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CORDIS - EU research results

C- and N-terminal Epitope Conjugate immune Cell Targeted Vaccines

Periodic Reporting for period 1 - CNECT-VAX (C- and N-terminal Epitope Conjugate immune Cell Targeted Vaccines)

Reporting period: 2022-06-01 to 2023-11-30

Vaccination is arguably one of the greatest medical achievements, which has dramatically improved public health. Cancer vaccines hold great promises for the prevention and treatment of malignancies. Several gynaecological cancers can successfully be prevented with human papillomavirus (HPV) vaccines. However, vaccination against non-virally induced cancers remains a challenge. Advances in sequencing approaches led to the discovery of patient-specific neo-antigens derived from genetic mutations in tumor cells. These neo-antigens sparked research activities in the cancer vaccination field, since next to shared tumor-associated antigens these could be used to induce or boost cancer-specific immune responses. While initial research has focused on eliciting CD8+ killer T cell responses, it is becoming increasingly apparent that CD4+ helper T cells are crucial in generating optimal immune responses and should be considered in developing therapeutic strategies. Based on preclinical research it is well established that targeted delivery of antigenic vaccine cargo to dendritic cells (DCs) drastically improves vaccine efficacy, yet only very few of these strategies are available in the clinic. This project aims to investigate the potential for clinical translation of a nanobody-based targeted vaccine for specific co-delivery of CD8+ and CD4+ epitopes to DCs in vivo.
Using our mouse dendritic cell targeting nanobody we validated our preclinical data. Optimal nanobody conjugation site and linkage type was determined for MHCI and MHCII epitope (MHCIp and MHCIIp) delivery. C-terminal epitopes linked via a dipeptide protease cleavage motif outperform N-terminal and C-terminal epitope without such motif. Suboptimal in vitro activation of CD8+ T cell by N-terminally fused MHCIp is rescued by nanobody-based codelivery of MHCIIp via site-specific conjugation. Both CD4+ and CD8+ T cell activation are enhanced via codelivery compared to separate delivery on independent nanobodies. We hypothesized that at lower doses, not all DCs could prime both CD8+ and CD4+ T cells when antigens were delivered on separate nanobodies. This suggested a role for direct interactions between CD8+, CD4+ T cells, and DCs in eliciting an increased CD8+ T cell response. Microscopy analysis revealed that codelivery of MHCIp and MHCIIp conjugated to our nanobody to the same DCs increased recruitment of both CD8+ and CD4+ T cells during early T cell priming compared to delivery using separate nanobody conjugates.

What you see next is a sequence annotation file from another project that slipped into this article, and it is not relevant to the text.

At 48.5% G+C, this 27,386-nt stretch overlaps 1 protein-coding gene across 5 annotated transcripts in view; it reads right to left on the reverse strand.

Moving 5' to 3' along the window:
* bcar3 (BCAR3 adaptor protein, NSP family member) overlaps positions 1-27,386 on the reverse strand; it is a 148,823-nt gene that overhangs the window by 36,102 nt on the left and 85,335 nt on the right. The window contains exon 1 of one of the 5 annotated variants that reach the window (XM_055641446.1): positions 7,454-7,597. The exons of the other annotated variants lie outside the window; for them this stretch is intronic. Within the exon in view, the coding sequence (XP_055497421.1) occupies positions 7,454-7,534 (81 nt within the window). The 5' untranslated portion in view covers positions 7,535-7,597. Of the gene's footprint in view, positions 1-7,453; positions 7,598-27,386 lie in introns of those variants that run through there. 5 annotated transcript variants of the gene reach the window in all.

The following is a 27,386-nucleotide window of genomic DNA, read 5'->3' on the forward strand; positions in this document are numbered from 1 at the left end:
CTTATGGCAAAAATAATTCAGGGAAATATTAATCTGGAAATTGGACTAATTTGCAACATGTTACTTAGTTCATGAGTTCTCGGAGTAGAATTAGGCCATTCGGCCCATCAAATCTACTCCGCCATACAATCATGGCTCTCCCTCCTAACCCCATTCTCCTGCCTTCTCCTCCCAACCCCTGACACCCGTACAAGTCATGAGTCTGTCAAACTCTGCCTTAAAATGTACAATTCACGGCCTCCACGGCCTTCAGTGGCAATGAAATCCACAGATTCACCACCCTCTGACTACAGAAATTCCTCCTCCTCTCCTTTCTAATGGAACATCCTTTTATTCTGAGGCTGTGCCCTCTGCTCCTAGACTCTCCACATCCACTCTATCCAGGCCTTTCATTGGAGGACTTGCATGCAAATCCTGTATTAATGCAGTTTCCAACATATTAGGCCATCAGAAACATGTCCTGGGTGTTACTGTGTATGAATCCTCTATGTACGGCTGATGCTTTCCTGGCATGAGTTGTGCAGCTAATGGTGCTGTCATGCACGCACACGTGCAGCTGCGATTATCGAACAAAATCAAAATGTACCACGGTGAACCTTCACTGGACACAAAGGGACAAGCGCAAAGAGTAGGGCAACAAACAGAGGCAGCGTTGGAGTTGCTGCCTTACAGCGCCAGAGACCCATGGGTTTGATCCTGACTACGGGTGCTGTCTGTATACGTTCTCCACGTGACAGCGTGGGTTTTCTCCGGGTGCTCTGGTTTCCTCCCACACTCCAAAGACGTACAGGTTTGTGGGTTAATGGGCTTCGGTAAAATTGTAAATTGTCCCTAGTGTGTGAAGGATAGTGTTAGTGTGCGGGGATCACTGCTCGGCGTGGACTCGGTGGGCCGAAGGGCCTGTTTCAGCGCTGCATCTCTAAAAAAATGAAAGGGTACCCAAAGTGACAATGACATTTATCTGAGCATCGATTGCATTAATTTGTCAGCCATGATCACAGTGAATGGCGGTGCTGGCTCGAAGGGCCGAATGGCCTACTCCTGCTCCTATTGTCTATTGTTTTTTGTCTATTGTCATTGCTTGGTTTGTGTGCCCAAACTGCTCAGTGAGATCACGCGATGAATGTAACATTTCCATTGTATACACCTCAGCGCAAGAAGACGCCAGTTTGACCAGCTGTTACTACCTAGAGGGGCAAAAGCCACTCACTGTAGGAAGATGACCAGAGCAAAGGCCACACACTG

In an adoptive transfer model of T cell memory response nanobody mediated codelivery of MHCIp and MHCIIp to DCs increased CD8+ T cell activation in vivo. In line with our in vitro findings, the cytotoxic activity of CD8+ T cells was also more robust when both epitopes were codelivered by the same nanobody. This suggested a role for direct interactions between CD8+ and CD4+T cells onto the same DCs to provide optimal CD4+ help signals. We next examined the effect of codelivery on primary T cell response. In a prime-boost strategy mice were vaccinated twice 21 days apart and challenged with target cells seven days after the second injection. At the dose investigated, all vaccines led to a similar proportion of lysis, suggesting no advantage to vaccinating animals with a CD4+ epitope. This could mean two things: this prime-boost strategy does not require CD4+ T cells in a primary setup. Or nanobody mediated MHCIIp delivery did not induce primary CD4+ T cell activation / expansion. This is currently still under investigation, also in the context of an analogous strategy in which a ‘common’ MHCII epitope was used.
In parallel, an engineering pipeline to generate nanobody - peptide epitope conjugates targeting human DCs has been established. We identified poor solubility of in particular MHCIp to be a crucial bottleneck in the process and we have identified several potential solutions which will be further examined in follow-up work.
Overall, this project delivered crucial fundamental insights both from an immunological, as well as an engineering perspective, which are highly valuable for the advancement of DC targeted peptide epitope delivery towards a clinical vaccination approach.
Based on conducted market research and the scientific outcomes during this project we were recommended by our business development team to terminate our patent filing and focus our efforts and resources on the newly gained insights to obtained new compositions of matter for future patent applications. Key needs to ensure further uptake and success include obtaining funding to conduct further research based on the findings of this project. Taken together, this project resulted in fundamental scientific insights, as well as market and IPR information, which are highly valuable for the advancement of DC targeted peptide epitope delivery towards a clinical vaccination approach.